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The CJEU’s Decision in Wikingerhof: Towards a New Distinction Between Contract and Tort?

Earlier today, the Grand Chamber of the CJEU rendered its long-awaited decision in Case C-59/19 Wikingerhof. The case, which concerns the claim for an injunction brought by a German hotel against the online platform booking.com, goes back to the age-old question of where to draw the line between special jurisdiction for contract and tort under Article 7 Brussels Ia if the two parties are bound by a contract but the claim is not strictly-speaking based on it.

Arguably the Court’s most authorative statement on this question can be found in Case C-548/12 Brogsitter, where the Court held that a claim needed to be qualified as contractual if the parties are bound by a contract and ‘the conduct complained of may be considered a breach of [this] contract, which may be established by taking into account the purpose of the contract’ (para. 24). Some of the Court’s later decisions such as the one in Joined Cases C-274/16, C-447/16, and C- 448/16 flightright could however be seen as a (cautious) deviation from this test.

In Wikingerhof, the claimant sought an injunction against certain practices relating to the contract between the parties, which the claimant argued they had been forced to agree to due to the dominant market position of the defendant, which violated German competition law. According to AG Saugsmandsgaard Øe – whose Opinion has been discussed on this blog here and here – this claim had to be qualified as non-contractual as it was effectively based not on the contract, but on rules of competition law which did not require a taking into account of the contract in the sense seemingly required under Brogsitter.

In its relatively short judgment, the Court appears to agree with this assessment. Using the applicant’s choice of the relevant rule of special jurisdiction as the starting point (para. 29; which might be seen as a deviation from the purely objective characterisation attempted in Case 189/87 Kalfelis and Brogsitter), the Court held that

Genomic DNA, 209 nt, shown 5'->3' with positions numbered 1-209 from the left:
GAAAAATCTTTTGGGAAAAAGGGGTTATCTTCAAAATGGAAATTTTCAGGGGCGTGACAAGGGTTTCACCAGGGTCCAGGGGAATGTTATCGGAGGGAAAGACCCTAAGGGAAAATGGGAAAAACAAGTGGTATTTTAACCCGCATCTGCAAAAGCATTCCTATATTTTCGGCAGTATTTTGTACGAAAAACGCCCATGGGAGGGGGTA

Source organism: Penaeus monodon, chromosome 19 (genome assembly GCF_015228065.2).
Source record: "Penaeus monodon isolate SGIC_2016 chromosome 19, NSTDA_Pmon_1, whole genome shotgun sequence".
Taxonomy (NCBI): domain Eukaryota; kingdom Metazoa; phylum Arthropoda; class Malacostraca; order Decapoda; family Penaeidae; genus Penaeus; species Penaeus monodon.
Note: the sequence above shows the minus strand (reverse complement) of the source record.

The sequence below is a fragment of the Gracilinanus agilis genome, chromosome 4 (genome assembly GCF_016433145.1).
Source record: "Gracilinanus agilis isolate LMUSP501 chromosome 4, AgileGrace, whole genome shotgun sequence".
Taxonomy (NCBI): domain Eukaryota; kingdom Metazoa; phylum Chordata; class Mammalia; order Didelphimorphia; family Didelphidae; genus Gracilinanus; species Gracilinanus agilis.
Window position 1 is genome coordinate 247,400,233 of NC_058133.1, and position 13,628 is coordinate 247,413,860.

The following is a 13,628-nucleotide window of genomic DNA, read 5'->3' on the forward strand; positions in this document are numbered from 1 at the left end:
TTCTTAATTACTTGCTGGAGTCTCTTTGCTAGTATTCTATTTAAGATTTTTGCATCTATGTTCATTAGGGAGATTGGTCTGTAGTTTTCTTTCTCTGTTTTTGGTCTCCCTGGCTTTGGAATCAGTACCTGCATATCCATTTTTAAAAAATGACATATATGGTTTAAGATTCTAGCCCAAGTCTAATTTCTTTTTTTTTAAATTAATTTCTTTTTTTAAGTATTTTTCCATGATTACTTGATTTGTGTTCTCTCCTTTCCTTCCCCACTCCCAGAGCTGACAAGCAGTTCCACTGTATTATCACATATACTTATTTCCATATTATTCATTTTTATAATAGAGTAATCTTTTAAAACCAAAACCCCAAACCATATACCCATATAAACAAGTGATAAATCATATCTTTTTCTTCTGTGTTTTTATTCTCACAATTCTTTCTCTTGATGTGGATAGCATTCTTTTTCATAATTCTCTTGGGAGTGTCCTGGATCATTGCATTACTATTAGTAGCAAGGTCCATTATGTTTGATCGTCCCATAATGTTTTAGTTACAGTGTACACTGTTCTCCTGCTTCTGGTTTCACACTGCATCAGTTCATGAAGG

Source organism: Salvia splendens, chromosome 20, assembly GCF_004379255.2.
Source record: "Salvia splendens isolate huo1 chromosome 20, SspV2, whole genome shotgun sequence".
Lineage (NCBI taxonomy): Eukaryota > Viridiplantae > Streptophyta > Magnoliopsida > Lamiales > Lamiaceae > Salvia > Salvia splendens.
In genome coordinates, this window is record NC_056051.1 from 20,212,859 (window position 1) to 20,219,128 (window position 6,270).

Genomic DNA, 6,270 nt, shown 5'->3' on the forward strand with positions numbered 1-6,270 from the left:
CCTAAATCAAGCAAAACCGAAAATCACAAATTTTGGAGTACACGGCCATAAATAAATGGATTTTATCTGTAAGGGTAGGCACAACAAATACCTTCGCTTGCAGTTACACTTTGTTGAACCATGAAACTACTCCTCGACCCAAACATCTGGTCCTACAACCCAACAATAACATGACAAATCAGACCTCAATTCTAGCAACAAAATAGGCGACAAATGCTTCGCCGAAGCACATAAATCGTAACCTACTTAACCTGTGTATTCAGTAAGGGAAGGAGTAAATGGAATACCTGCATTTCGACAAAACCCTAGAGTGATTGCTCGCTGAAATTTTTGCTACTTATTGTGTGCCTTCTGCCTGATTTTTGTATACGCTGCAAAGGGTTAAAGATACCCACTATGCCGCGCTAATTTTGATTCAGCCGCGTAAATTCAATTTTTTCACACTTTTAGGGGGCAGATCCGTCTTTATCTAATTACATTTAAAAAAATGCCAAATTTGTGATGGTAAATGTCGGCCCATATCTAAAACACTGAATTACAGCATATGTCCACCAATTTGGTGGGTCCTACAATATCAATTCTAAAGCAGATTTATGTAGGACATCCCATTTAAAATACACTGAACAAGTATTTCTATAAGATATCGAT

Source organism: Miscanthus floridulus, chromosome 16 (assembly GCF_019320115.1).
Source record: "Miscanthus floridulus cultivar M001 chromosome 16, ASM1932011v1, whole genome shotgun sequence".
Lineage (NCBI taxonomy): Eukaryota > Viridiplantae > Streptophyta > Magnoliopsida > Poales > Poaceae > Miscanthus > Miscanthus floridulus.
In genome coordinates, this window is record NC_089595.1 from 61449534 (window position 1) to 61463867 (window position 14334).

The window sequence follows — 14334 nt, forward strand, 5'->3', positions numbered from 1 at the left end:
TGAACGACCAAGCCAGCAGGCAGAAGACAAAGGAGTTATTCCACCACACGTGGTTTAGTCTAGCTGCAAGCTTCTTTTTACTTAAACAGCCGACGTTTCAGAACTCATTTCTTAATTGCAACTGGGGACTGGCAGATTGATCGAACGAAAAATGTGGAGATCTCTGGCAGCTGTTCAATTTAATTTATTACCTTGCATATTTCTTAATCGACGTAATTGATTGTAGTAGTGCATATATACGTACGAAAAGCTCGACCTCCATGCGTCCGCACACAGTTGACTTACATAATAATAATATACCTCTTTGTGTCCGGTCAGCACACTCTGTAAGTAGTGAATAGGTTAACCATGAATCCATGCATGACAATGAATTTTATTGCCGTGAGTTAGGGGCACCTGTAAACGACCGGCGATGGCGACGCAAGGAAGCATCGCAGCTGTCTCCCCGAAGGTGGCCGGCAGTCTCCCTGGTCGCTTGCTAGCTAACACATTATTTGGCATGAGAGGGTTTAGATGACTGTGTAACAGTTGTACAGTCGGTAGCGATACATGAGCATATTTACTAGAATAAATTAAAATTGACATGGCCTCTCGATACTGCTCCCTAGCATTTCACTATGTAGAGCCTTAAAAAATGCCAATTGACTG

[33] … where the applicant relies, in its application, on rules of liability in tort, delict or quasi-delict, namely breach of an obligation imposed by law, and where it does not appear indispensable to examine the content of the contract concluded with the defendant in order to assess whether the conduct of which the latter is accused is lawful or unlawful, since that obligation applies to the defendant independently of that contract, the cause of the action is a matter relating to tort, delict or quasi-delict within the meaning of point 2 of Article 7 of Regulation No 1215/2012.

Despite repeated references to the decision in Brogsitter, the Court thus seems to move the focus away from whether ‘the conduct complained of may be considered a breach of contract’ towards what may be seen as a lower threshold of whether an examination of the content of the contract is ‘indispensable’. (Similar wording was admittedly also used in Brogsitter (paras. 25–26) but did not made it into the dispositif of the decision.) Applying this test to the case at hand, the Court explained that

[34] In the present case, Wikingerhof relies, in its application, on an infringement of German competition law, which lays down a general prohibition of abuse of a dominant position, independently of any contract or other voluntary commitment. Specifically, Wikingerhof takes the view that it had no choice but to conclude the contract at issue and to suffer the effect of subsequent amendments to Booking.com’s general terms and conditions by reason of the latter’s strong position on the relevant market, even though certain of Booking.com’s practices are unfair.

[35] Thus, the legal issue at the heart of the case in the main proceedings is whether Booking.com committed an abuse of a dominant position within the meaning of German competition law. As the Advocate General stated in points 122 and 123 of his Opinion, in order to determine whether the practices complained of against Booking.com are lawful or unlawful in the light of that law, it is not indispensable to interpret the contract between the parties to the main proceedings, such interpretation being necessary, at most, in order to establish that those practices actually occur.

[36] It must therefore be held that, subject to verification by the referring court, the action brought by Wikingerhof, in so far as it is based on the legal obligation to refrain from any abuse of a dominant position, is a matter relating to tort, delict or quasi-delict within the meaning of point 2 of Article 7 of Regulation No 1215/2012.

Considering the limited popularity of the Brogsitter judgment, today’s restatement of the test will presumably be welcomed by many scholars.